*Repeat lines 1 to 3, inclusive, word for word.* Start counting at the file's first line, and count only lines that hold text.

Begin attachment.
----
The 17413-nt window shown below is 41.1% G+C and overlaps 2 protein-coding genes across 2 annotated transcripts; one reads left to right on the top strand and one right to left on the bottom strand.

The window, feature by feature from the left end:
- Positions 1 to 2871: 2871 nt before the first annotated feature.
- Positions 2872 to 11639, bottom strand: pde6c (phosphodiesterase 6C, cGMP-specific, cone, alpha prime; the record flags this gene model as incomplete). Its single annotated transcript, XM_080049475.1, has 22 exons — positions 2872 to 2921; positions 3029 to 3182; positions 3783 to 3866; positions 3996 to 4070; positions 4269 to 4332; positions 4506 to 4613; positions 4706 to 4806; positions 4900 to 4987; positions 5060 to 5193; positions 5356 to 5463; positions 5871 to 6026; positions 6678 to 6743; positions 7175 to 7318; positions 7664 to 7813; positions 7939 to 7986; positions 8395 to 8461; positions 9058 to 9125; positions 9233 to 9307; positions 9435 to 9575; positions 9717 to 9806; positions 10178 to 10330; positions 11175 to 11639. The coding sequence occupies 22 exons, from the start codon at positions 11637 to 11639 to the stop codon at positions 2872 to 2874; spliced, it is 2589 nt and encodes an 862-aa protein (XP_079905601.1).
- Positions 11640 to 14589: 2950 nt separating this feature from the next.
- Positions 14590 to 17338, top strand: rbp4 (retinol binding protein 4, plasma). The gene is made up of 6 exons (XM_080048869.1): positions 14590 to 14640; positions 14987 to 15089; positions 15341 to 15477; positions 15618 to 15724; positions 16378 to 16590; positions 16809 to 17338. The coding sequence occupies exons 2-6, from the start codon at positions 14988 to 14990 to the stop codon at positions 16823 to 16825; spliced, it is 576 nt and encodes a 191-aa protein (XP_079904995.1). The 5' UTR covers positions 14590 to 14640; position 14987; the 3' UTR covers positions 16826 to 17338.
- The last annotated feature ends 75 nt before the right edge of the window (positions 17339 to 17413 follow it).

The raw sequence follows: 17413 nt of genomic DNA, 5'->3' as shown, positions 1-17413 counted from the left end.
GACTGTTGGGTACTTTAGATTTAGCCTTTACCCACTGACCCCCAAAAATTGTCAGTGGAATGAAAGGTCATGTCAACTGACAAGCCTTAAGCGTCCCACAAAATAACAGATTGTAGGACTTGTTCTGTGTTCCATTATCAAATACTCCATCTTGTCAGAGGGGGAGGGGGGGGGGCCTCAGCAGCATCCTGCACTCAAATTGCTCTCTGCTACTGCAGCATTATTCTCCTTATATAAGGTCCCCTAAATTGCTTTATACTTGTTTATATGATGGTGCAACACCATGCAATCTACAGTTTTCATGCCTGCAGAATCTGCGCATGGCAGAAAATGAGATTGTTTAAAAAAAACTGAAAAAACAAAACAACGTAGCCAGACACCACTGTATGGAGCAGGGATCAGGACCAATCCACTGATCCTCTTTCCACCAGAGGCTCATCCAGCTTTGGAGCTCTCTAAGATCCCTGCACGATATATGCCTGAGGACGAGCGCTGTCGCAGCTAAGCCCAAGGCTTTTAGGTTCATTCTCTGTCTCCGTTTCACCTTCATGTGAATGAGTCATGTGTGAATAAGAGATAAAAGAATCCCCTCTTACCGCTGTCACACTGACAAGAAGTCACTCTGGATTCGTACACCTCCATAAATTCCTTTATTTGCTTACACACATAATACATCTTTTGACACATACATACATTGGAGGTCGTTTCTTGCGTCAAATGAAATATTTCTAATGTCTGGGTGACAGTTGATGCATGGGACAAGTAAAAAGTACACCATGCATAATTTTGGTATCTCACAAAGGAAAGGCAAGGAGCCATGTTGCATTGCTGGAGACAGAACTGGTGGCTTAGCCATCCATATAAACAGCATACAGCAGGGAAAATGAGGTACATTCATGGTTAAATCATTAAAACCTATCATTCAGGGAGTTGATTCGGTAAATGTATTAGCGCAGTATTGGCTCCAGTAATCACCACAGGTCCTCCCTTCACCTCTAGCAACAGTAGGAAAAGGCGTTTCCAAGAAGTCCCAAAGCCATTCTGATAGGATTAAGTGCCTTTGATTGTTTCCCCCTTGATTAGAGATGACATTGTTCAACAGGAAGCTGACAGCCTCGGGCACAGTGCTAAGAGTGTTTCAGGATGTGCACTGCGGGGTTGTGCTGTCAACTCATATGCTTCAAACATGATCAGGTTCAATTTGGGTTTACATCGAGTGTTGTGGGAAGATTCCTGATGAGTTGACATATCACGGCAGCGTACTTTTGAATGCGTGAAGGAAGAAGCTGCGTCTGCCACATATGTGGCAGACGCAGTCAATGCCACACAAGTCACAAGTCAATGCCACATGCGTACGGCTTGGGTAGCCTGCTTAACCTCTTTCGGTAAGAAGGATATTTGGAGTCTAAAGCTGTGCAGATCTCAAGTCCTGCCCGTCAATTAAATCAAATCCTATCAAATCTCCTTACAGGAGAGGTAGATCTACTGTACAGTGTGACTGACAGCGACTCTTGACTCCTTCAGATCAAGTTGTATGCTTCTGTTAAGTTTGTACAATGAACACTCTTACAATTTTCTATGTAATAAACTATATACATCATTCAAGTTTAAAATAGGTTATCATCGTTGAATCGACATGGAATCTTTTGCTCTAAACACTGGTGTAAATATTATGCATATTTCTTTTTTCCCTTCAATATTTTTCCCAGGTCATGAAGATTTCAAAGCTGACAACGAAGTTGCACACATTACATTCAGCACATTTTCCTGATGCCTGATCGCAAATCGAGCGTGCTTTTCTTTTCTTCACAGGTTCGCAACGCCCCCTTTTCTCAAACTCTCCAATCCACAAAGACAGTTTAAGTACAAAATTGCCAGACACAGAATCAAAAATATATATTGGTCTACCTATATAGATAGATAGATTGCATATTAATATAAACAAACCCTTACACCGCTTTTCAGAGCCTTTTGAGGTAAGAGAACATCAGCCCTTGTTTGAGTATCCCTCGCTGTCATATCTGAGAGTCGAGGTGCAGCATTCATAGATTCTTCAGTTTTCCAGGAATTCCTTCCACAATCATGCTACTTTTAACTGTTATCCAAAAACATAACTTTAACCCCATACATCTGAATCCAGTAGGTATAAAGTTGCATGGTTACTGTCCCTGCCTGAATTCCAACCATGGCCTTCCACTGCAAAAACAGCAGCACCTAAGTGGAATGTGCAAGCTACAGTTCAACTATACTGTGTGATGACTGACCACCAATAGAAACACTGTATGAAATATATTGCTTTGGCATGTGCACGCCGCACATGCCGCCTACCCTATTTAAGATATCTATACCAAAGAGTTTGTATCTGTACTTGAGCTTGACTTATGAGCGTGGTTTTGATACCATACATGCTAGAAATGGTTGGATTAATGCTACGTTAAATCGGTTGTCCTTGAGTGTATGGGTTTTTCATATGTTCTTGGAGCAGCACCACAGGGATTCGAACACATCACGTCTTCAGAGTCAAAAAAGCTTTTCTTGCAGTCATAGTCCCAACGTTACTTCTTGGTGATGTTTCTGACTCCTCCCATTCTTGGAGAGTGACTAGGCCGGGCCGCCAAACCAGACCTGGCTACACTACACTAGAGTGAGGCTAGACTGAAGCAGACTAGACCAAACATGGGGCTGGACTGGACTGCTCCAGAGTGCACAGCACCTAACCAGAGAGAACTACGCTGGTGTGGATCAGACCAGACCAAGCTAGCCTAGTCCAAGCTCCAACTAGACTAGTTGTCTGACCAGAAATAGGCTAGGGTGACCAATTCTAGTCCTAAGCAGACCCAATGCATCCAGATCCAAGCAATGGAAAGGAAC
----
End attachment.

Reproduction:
The 17413-nt window shown below is 41.1% G+C and overlaps 2 protein-coding genes across 2 annotated transcripts; one reads left to right on the top strand and one right to left on the bottom strand.

The window, feature by feature from the left end:
- Positions 1 to 2871: 2871 nt before the first annotated feature.